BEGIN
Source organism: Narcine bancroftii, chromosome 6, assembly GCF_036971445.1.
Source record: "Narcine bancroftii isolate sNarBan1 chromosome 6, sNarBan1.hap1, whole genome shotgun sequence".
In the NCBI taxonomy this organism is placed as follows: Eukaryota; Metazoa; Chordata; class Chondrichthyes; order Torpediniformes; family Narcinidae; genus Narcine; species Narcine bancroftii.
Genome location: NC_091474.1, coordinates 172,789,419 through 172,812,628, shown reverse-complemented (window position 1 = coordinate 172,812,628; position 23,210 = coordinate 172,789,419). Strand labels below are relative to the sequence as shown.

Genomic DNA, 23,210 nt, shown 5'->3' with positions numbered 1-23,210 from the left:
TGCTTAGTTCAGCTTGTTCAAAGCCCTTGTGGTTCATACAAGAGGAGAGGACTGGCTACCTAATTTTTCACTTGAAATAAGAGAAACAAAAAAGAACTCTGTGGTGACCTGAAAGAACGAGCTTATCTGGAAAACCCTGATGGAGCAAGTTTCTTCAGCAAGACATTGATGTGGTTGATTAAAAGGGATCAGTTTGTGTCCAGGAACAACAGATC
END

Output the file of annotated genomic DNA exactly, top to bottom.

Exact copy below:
Source organism: Narcine bancroftii, chromosome 6, assembly GCF_036971445.1.
Source record: "Narcine bancroftii isolate sNarBan1 chromosome 6, sNarBan1.hap1, whole genome shotgun sequence".
In the NCBI taxonomy this organism is placed as follows: Eukaryota; Metazoa; Chordata; class Chondrichthyes; order Torpediniformes; family Narcinidae; genus Narcine; species Narcine bancroftii.
Genome location: NC_091474.1, coordinates 172,789,419 through 172,812,628, shown reverse-complemented (window position 1 = coordinate 172,812,628; position 23,210 = coordinate 172,789,419). Strand labels below are relative to the sequence as shown.

Genomic DNA, 23,210 nt, shown 5'->3' with positions numbered 1-23,210 from the left:
TGCTTAGTTCAGCTTGTTCAAAGCCCTTGTGGTTCATACAAGAGGAGAGGACTGGCTACCTAATTTTTCACTTGAAATAAGAGAAACAAAAAAGAACTCTGTGGTGACCTGAAAGAACGAGCTTATCTGGAAAACCCTGATGGAGCAAGTTTCTTCAGCAAGACATTGATGTGGTTGATTAAAAGGGATCAGTTTGTGTCCAGGAACAACAGATC